With Christmas time comes awards season, and every so often a film comes along that attempts to tackle both markets – deliver a heartfelt drama set around the holidays that will bring people into the cinema after they’ve finished exchanging gifts; while voters cast the film on their award season ballot. Such a forced ploy rarely works and it won’t surprise you that this year’s attempt, Collateral Beauty, is no different.
Note: Some plot spoilers follow.
Collateral Beauty stars Will Smith as Howard Inlet, a successful advertising executive who winds up in a spiral of pretty heavy depression after the death of his daughter, only coming into work to play with dominoes (because… healing?), while actively ignoring anyone around him as they attempt to interact.
The film takes us two years into his elongated grieving process, when those he works with – Kate Winslet, Michael Pena and Edward Norton – decide they have to do something. So they hire a private eye to follow him, partly because they’re worried about him, but mostly to try and prove he’s unstable enough to be able to make decisions without him. And though they admit it to be cruel, it seems fair enough – with scenes of Smith riding his bike into oncoming traffic, sans helmet, it seems the man has something of a death wish.
What they discover through this private eye, however, is that he has been writing regular letters to “Death” “Time” and “Love”, three concepts he had latched onto in his advertising campaigns. So they hatch an idea: what if they tried to enter his mindset and have “Death” “Time” and “Love” reach out to him in person, using hired actors as they would for an ad campaign… to essentially convince him that he’s going insane. Playing these roles we have Helen Mirren, Jacob Latimore and Keira Knightly, respectively.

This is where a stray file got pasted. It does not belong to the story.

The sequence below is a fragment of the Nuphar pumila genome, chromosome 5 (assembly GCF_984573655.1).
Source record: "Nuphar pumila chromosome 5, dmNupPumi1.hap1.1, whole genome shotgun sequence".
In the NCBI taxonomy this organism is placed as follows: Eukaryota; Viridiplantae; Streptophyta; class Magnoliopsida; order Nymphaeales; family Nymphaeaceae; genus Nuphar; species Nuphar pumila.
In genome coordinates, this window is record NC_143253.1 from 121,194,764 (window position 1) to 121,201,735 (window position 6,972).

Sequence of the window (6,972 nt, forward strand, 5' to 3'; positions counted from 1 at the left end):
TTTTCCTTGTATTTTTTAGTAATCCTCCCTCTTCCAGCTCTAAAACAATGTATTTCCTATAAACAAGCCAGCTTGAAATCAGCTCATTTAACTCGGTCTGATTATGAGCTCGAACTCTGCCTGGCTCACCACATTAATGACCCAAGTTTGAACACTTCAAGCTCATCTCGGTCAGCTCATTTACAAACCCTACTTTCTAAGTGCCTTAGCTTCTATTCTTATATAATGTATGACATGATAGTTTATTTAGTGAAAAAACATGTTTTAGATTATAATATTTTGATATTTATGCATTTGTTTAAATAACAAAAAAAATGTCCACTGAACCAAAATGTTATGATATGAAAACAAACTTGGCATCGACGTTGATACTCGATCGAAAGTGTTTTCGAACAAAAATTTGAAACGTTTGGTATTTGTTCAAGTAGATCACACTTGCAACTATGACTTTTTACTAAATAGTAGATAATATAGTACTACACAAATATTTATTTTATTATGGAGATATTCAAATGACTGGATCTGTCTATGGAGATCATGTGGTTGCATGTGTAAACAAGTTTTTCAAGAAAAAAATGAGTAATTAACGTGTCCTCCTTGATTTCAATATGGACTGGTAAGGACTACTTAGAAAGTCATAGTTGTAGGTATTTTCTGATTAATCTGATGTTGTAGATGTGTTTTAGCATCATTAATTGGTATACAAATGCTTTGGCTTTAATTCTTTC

Though its very concept is incredibly cruel to a grieving man and immensely problematic, as the film gets moving and the pieces actually start falling into place, there are the workings of an interesting film – even if that film has an overt desire to emotionally manipulate the audience in time for awards season. The film has assembled a phenomenal cast and it’s not quite the film the trailer leads you to expect it’s going to be. There are some enjoyable scenes between the characters as they try and come to terms with the shitty things they’re doing and the interplay between the three ad executives and the actors is at times enjoyable – Helen Mirren proving a particularly entertaining character. But by the time the film ends, anything that may have redeemed the film is shattered into a million pieces, so dramatically and unnecessarily that it will leave you audibly moaning “WHY?”
Why did the film hurt my eyes and my ears with that ending? You did NOT have to do that.
Why did all these great actors agree to be in this film? Did this all happen in the editing room?
Why did the filmmakers not watch Seven Pounds? If they had, they would have know that a film driven by a sad Will Smith didn’t work then, and it doesn’t work here.
Why did 2016 not cause enough pain for the filmmakers to think “hey, maybe we shouldn’t subject the public to more suffering?”
Though unarguably a bad film, the film is not without its positives. Maryse Alberti’s cinematography is the stand out of the film – equal parts beautiful and well crafted, wasted on a film like this. Helen Mirren’s thespian with a mission delivered the film’s best scenes, and there was something wholly fulfilling about watching Smith’s domino creations tip over, especially as accompanied by Alberti’s camerawork. But I left the screening so grossly offended and frustrated by the film’s ugly attempt at manipulation of its audience – as well as its grieving parent – and one of the worst endings I’ve ever seen, that none of this can redeem the film from its status as one of the worst of the year.
Review Score: ONE AND A HALF STARS (OUT OF FIVE)
Collateral Beauty hits Australian cinemas on 12th January 2017